MARTIN'S Holden VB Commodore won the hearts and minds of the No Mercy audience after defeating world record holder Mark Micke in the second round of eliminations.
But in this game, the field, is full of tough racers and Martin drew another one in the third round. Alex Laughlin, an NHRA Pro Stock driver, also gets into the radial game and his Speed Society Corvette is one of the toughest blown cars in the field.
Martin had consistency on his side once again and threw everything he had at the Proline-powered Commodore, pumping out an epic 3.90/204mph personal best, but it wasn't quiet enough to take Laughlin's 3.78 – an amazing time slip given the hot conditions.
Though disappointed with the loss, Martin had plenty to be proud of, reaching the final eight in the toughest radial field in the world.
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“We had some fast cars, a tough slog,” he said. “It was the weather that hurt us, because it knocked all our qualifying runs out. We should have been qualifying with that hit there.
“But we have done ourselves proud and we are glad to be here. I hate losing but that's the way it is. It was a PB, we have chipped away at it every pass. Josh Ledford (tuner) has been doing amazing as always. We had really good speed on that one, we keep finding little things and keep changing and it is going faster.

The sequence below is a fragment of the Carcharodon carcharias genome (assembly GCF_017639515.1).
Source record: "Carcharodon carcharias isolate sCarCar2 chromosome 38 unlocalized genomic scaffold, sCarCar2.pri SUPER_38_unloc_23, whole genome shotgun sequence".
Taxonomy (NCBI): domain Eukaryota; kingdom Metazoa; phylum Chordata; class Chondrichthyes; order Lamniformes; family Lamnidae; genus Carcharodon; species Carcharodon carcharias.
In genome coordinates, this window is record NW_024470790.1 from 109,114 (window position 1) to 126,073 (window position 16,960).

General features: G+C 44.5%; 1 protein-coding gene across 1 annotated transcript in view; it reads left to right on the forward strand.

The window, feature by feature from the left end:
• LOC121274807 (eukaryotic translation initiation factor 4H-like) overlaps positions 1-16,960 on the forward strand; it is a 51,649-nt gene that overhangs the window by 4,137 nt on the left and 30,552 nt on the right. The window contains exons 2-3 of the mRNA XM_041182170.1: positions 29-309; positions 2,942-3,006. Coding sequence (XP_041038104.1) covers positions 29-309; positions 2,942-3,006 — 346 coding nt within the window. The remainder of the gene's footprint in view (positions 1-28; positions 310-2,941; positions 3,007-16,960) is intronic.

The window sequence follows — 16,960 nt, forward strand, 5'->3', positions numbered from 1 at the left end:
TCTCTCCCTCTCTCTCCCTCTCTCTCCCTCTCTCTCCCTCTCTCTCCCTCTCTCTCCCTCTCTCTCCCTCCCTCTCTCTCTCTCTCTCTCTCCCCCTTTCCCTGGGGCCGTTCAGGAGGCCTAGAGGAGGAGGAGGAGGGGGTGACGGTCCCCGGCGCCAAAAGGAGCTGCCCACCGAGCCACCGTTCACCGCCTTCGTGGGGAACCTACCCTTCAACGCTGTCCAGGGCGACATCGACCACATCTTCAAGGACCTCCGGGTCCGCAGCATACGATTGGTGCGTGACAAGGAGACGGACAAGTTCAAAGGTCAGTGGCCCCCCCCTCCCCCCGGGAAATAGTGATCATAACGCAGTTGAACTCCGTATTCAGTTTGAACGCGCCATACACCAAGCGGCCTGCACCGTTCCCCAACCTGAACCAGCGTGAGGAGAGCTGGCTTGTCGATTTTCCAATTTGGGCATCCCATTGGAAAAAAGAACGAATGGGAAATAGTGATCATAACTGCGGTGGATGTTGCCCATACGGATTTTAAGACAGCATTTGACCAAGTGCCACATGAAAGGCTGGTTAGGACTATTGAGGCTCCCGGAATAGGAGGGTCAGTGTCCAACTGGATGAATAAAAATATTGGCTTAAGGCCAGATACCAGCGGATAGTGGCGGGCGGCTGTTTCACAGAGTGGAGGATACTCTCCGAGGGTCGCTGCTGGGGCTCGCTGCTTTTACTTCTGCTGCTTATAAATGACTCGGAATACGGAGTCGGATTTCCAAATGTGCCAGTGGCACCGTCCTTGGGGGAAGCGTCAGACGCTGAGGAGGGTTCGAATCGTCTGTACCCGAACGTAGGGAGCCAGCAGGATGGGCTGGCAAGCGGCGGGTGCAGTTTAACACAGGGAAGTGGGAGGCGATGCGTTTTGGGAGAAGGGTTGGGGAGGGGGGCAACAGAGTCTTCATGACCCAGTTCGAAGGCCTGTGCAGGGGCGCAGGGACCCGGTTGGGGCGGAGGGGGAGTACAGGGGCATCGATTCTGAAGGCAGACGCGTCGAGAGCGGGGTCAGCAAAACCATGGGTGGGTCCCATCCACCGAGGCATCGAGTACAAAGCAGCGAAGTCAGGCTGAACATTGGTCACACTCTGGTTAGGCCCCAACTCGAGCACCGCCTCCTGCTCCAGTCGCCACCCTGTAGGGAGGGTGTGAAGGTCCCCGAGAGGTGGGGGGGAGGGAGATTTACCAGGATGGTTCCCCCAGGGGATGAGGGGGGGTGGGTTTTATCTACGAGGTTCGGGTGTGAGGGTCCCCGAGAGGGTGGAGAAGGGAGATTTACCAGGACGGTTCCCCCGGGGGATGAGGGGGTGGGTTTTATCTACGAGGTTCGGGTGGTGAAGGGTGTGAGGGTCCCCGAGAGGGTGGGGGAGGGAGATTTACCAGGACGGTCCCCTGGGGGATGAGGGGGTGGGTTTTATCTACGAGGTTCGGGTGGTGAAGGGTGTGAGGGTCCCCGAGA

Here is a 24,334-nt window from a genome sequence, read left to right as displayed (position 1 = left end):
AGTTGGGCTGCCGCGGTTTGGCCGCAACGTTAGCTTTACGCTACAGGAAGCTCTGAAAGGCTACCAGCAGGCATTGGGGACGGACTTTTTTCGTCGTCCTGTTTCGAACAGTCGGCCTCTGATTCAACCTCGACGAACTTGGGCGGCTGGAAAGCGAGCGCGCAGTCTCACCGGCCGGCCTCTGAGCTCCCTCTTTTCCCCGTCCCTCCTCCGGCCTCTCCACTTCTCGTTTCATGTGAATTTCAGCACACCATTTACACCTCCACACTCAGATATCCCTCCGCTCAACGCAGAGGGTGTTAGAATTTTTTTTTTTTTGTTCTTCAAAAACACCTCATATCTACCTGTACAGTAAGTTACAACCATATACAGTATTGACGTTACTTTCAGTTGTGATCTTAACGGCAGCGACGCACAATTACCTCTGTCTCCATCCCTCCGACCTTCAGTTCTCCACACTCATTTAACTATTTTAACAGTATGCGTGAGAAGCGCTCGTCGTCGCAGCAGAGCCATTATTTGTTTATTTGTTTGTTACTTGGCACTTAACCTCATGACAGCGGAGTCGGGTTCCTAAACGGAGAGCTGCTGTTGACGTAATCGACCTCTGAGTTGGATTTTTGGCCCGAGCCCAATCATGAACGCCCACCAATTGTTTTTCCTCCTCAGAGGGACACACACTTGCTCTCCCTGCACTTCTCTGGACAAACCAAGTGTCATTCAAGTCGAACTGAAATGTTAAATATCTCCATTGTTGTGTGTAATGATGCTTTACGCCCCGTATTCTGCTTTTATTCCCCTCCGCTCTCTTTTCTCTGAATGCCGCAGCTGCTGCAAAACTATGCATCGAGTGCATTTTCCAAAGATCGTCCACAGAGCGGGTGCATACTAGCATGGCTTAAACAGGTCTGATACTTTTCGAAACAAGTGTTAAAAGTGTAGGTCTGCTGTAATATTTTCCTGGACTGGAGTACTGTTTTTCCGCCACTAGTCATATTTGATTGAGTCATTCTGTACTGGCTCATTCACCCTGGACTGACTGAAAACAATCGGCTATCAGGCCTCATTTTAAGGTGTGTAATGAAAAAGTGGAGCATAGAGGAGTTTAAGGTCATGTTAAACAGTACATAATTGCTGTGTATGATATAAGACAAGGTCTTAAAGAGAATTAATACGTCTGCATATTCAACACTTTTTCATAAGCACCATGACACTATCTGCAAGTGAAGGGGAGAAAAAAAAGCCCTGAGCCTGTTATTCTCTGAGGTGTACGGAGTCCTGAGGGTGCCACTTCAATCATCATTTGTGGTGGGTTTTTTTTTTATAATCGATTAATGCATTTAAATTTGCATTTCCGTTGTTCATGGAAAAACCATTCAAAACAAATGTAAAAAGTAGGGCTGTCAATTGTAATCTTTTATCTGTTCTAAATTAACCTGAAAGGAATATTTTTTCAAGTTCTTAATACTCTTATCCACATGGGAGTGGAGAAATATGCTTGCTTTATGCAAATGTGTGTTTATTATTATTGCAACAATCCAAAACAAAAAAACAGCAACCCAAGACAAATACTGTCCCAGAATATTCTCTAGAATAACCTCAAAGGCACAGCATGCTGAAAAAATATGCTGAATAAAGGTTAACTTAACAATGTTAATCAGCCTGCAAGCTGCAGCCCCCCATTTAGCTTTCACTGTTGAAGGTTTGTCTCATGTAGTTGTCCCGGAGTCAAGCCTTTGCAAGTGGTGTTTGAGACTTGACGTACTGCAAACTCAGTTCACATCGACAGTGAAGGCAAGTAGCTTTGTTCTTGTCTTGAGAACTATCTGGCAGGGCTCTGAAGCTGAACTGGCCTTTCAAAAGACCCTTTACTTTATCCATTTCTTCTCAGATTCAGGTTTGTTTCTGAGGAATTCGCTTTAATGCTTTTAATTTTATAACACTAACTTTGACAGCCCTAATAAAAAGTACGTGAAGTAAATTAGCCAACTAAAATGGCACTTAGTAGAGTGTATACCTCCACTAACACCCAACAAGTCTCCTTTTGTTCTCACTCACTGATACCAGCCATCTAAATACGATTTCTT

“If we had another ten hits - I think the car has only got seven or eight radial hits on it - who knows where it would be. Proline, Fueltech and Hunter Kitchen King got us here. You surround yourself with the best people and good people who want you to succeed and this is what can happen.”
Martin's Commodore is due to head home soon, but he has sure developed a taste for the amazing radial tyre scene in the USA and wouldn't mind checking out Lights Out, the sister race to No Mercy.
“I never thought I would be here, so I can't really say I will never be at Lights Out. We'll see what's on the cards. Who knows, it could be there...”
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The only other Australian in action by the final day was Harry Haig in the Chevelle, taking on the 6.0 Index class. After earning top qualifier honours, Haig got a solo in the first round. With the Terry Seng-tune up adjusted slightly for the second round, Haig was close to the money again with a 6.05 run but fell just short after getting holeshot by gun racer Lyle Barnett (better known as the driver of the world's quickest leaf spring car).
With the strongest showing yet of Australians at No Mercy, eyes now turn to Lights Out in February. Wade Wagstaff plans on returning to South Georgia with his 57 Chev and there are rumours of another three racers also already making plans to attend.